Mac Musings

Television for the Rest of Us: Why Apple Should Make a DVR

Dan Knight - 2004.04.05 - Tip Jar

Is Apple elitist?

That debate has raged since the days of "the computer for the rest of us" campaign. Did Apple intend the Macintosh to be an information appliance accessible to all or a niche product for those who wanted something better?

Regardless of Apple's intent, the Macintosh has become a niche product for discerning users, a better and generally more costly solution. Ditto for the iPod, which has half of the market for portable MP3 players that use hard drives - the luxury end of the market.

Steve Jobs is also an elitist, driving change for the better. His first computer after leaving Apple, the NeXT Cube, didn't have a floppy drive - and that was ten years before the iMac became the first successful personal computer that didn't have a built-in floppy drive.

Under Jobs, Apple has steadfastly avoided the low end of the market, where most Mac users believe the Macintosh hardware and OS X could make solid inroads if only Apple offered a machine without an internal display that could be close enough in price to Windows boxes to attract attention.

Through pricing, market share, refusing to compromise quality, and just being different from Windows, the Macintosh platform has been marginalized. Most people view it as something odd on the periphery, a solution for graphic designers and nobody else.

The Mac has an elitist aura.

Hello, Apple, We Do Watch TV

Nowhere is this more evident that in Steve Jobs' view of Mac users and television. In the February 2004 issue of Macworld, he states, "We don't think that televisions and personal computers are going to merge. We think basically you watch television to turn your brain off, and you work on your computer when you want to turn your brain on."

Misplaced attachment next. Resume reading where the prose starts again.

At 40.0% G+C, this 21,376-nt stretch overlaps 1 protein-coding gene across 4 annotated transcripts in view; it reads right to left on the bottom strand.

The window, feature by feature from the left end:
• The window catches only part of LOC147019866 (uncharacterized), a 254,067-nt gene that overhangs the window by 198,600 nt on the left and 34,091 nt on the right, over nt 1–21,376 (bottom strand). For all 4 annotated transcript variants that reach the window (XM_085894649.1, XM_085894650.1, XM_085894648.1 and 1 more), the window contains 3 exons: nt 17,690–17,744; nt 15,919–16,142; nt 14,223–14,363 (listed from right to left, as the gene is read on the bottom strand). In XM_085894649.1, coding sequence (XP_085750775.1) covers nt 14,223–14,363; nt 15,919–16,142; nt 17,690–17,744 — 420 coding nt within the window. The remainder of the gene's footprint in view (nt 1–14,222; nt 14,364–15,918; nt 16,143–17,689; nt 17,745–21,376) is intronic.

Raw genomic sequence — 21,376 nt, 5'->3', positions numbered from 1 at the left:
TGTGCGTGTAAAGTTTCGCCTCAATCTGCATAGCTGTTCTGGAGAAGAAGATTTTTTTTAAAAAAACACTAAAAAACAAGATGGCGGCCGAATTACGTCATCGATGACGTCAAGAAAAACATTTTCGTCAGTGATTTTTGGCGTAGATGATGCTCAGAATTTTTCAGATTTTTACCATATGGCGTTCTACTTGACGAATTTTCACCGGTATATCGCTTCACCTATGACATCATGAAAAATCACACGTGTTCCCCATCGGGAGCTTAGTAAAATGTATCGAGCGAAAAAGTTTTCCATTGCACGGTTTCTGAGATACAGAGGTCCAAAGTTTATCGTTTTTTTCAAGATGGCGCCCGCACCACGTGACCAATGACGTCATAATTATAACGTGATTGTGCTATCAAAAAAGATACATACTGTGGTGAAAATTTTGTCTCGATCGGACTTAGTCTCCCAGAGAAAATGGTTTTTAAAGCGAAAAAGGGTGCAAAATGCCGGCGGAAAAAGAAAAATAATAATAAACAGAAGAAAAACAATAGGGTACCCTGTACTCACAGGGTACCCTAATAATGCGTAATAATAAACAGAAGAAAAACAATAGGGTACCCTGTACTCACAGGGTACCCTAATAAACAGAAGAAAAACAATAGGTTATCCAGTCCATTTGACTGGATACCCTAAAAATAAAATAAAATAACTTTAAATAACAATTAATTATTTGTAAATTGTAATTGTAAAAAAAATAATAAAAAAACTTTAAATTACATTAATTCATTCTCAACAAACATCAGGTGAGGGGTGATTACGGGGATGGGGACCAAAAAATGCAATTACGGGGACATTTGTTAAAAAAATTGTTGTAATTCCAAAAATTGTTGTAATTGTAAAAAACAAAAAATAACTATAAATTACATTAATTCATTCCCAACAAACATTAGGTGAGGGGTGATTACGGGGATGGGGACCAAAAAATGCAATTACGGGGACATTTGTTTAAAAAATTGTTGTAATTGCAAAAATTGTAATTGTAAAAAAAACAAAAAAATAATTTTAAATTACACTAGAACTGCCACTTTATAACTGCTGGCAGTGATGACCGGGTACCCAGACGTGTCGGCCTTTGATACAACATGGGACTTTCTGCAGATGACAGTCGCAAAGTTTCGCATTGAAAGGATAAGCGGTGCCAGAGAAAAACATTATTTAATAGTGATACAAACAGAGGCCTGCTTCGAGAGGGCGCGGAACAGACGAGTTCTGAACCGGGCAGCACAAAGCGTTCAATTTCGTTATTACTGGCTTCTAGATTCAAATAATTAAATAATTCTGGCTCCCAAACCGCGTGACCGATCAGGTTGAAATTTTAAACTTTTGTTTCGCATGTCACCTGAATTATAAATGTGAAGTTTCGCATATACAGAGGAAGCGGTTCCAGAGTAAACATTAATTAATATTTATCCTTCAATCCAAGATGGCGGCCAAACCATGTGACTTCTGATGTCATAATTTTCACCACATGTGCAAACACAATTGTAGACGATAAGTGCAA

This from the guy who gave us Buzz Lightyear, Nemo, and DVD drives in iMacs (at a time when the Windows world was adopting CD burners for their MP3s). And then he gave us iMovie, iDVD, and SuperDrives so we could create and edit our own content.

The whole digital hub concept should cover a bit more than digital photography, personal music collections, and turning your own video footage into DVDs. With the tools at hand (QuickTime, iMovie, and iDVD), why not let us record TV programs to our hard drives, edit them, and create our own collections of our favorite shows?

You see, Steve, it's not that Mac users don't watch television, but that we think different about it. We're selective. We have favorite shows that we're passionate about. We want our own Dr. Who, Star Trek, or Sliders collection - and if we can do that by recording off the air instead of paying for commercial DVDs, that's great.

I don't know how many Low End Mac readers use BitTorrent, which has been widely viewed as a way of illegally distributing copyrighted movies, songs, software, and TV shows. It's a fascinating subculture that my sons introduced me to.

One son downloads anime that's not generally available here in the States. Another uses it to burn VCDs and SVCDs of Wonderfalls, a quirky new Fox program that we've all come to enjoy. I've been downloading Monty Python and Sliders, a couple of old programs that just aren't available on TV.

I also use my VCR to record my favorite programs, such as CSI, so I don't have to worry about missing them. I find I can record a one-hour program and watch it in 45-50 minutes by zipping through the ads.

A growing alternative to videotape is DVRs, digital video recorders such as TiVo, which use a hard drive to store programs, allowing users to zip through ads even faster. I've looked into TiVo a few times - it would be great to record dozens and dozens of shows on a hard drive, never have to change tapes, and be able to access any of them without using the fast forward or rewind buttons.